Sadly, the pizza didn’t use up quite as much of the veggies as I’d hope (just a portion of one green pepper since we skipped the summer squash as a topping).  We also had black olives, mushrooms, artichoke hearts, sliced shallots (instead of cutting into an onion for a few slices) and pepperoni available for toppings along with tomato sauce and grated mozzarella cheese of course.  Of course by the time all the pizzas were done (and um 3 of them mostly eaten – the one downside to individual pizzas is oven space) the lighting was atrocious for pictures.  Trust me, the pizza is much yummier than it looks.  Actually, inserting the picture is giving me fits and after a few days I decided a post without a photo (and catching up) was better than no posts at all.


Pizza Dough from Vegetable Heaven by Mollie Katzen
I use the food processor to make this dough.

  • 3 cups flour
  • 1 t salt
  • 1 c warm water
  • pinch sugar
  • 1 packet active dry yeast (2 teaspoons)
  • 1 T olive oil
  • cornmeal (for the baking part)

Measure out 1 cup of warm water (a pyrex measuring cup is awesome for this) and add the pinch of sugar and sprinkle the yeast in to dissolve.  Set a timer for 5 minutes for the yeast to dissolve/wake up.  In the large bowl of a food processor pulse the flour and salt together.  Once the timer sounds and the yeast is all bubbly pour the water-yeast mixture over the flour mixture and add the olive oil.  Pulse to combine and then pulse a little bit more until it comes together in a nice ball.  

(Side note, re-reading the recipe to write this makes me think I’ve been skipping the hand kneading for “several minutes” part, I swear my food processor guide said I could pulse several times to replace the kneading but now I can’t find those instructions either.  I may have been doing it wrong, but it stills turns out for me so…).  

Place dough ball in a large oiled bowl, cover it with plastic wrap and/or a towel and let it rise in a warm place for one hour.  Punch down the dough and knead so it comes back together in a ball.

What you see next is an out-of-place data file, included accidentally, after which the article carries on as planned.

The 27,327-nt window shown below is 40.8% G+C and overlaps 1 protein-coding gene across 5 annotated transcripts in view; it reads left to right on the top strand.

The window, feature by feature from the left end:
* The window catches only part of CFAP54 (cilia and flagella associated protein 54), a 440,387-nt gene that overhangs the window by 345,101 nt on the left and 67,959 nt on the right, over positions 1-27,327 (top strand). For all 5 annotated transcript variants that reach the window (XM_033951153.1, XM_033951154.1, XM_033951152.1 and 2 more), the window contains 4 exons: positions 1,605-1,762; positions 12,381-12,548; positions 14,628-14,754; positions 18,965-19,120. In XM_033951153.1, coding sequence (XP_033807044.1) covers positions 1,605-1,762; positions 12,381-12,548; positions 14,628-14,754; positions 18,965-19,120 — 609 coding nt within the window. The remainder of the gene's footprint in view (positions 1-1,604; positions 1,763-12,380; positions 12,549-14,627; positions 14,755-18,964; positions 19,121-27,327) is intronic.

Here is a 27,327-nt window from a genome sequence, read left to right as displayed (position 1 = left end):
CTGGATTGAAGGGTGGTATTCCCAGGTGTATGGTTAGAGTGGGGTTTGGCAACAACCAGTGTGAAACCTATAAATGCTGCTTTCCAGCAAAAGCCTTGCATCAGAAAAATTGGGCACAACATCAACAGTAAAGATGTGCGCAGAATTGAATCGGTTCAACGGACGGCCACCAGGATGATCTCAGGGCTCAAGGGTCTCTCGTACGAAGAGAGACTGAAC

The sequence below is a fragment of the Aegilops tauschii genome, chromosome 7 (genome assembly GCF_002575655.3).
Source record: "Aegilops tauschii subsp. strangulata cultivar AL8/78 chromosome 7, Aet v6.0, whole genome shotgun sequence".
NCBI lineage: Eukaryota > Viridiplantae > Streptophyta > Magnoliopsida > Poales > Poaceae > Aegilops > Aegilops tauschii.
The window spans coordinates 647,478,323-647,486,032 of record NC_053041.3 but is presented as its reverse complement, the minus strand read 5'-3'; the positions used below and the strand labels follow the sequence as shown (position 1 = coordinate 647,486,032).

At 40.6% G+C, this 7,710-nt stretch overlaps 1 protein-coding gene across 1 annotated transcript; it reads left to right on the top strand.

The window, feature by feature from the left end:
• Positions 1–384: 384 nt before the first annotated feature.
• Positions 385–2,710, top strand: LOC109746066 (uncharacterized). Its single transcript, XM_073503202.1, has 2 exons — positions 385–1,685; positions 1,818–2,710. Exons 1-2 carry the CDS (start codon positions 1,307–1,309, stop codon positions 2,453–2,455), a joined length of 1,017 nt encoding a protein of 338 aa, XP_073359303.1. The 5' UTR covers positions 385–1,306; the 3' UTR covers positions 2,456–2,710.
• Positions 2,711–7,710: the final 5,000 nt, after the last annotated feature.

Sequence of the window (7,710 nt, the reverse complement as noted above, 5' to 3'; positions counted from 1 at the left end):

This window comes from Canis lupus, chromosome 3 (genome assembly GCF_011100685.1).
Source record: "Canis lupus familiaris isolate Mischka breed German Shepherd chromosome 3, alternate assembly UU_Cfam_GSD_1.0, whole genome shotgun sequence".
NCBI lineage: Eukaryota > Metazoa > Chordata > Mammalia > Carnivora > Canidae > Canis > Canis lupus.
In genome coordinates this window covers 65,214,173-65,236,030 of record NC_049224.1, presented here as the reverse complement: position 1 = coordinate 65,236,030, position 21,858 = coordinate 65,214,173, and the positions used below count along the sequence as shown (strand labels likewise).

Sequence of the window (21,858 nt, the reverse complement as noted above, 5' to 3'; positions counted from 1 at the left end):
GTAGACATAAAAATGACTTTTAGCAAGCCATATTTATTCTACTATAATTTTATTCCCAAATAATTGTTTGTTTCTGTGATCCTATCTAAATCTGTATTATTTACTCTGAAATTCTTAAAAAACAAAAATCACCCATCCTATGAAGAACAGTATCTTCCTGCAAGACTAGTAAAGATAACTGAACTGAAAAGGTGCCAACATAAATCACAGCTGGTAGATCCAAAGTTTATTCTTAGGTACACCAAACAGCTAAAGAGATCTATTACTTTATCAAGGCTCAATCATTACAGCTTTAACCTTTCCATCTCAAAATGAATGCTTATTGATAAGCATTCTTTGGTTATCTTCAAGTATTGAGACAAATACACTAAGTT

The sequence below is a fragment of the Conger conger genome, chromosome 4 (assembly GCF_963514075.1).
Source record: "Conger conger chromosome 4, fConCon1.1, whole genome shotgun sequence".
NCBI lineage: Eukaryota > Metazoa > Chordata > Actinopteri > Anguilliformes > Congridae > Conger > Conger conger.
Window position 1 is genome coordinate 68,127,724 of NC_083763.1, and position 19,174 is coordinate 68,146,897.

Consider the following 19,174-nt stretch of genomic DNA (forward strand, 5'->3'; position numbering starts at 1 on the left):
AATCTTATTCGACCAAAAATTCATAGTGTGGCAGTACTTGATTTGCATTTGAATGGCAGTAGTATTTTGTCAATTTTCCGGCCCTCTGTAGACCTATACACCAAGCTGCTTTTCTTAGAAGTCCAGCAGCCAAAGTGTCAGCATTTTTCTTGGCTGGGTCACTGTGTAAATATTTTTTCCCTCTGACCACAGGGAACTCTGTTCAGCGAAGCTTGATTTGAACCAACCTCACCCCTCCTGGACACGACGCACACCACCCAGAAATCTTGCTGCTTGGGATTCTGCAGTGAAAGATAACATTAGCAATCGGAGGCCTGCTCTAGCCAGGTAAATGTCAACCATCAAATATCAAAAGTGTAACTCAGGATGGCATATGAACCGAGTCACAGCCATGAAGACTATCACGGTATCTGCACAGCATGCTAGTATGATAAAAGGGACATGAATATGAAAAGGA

At this point you want to preheat your oven to 500 F.

Divide the ball into 6 equal pieces (I recommend in half and then in thirds), knead each (on a floured surface of course) for about one minute so it becomes a nice ball shape and let them sit for 10 minutes. Roll out each ball into a 6+ inch circle.  Place them on a rimmed cookie sheet that has been sprinkled with cornmeal.  I like to par-back the dough for about 3 to 5 minutes.  Then top as desired and place back in the oven for another 3 to 8 minutes.  The edges should be crispy and golden.

September 28, 2008

September 10: Hippie Mac and Cheese

Filed under: Recipes — Tags: , , , , — anotheryarn @ 5:03 pm

As far as I know there isn’t a dish called hippie mac and cheese but that is just what this dish strikes me as (also it felt wrong to refer to the leftovers as “mac and cheese” so they were dubbed “hippie mac and cheese” – it immediately identified which dish I was referring to in the fridge).  I also thought it was quite yummy – but definitely not your ordinary mac and cheese.  In fact I would not suggest this if you are craving mac and cheese.  It is a wonderful casserole that uses up lots of vegetables including that fridge squatter cabbage.  Why this recipe appealed to me in the first place, I’ll never know but I’m glad I tried it.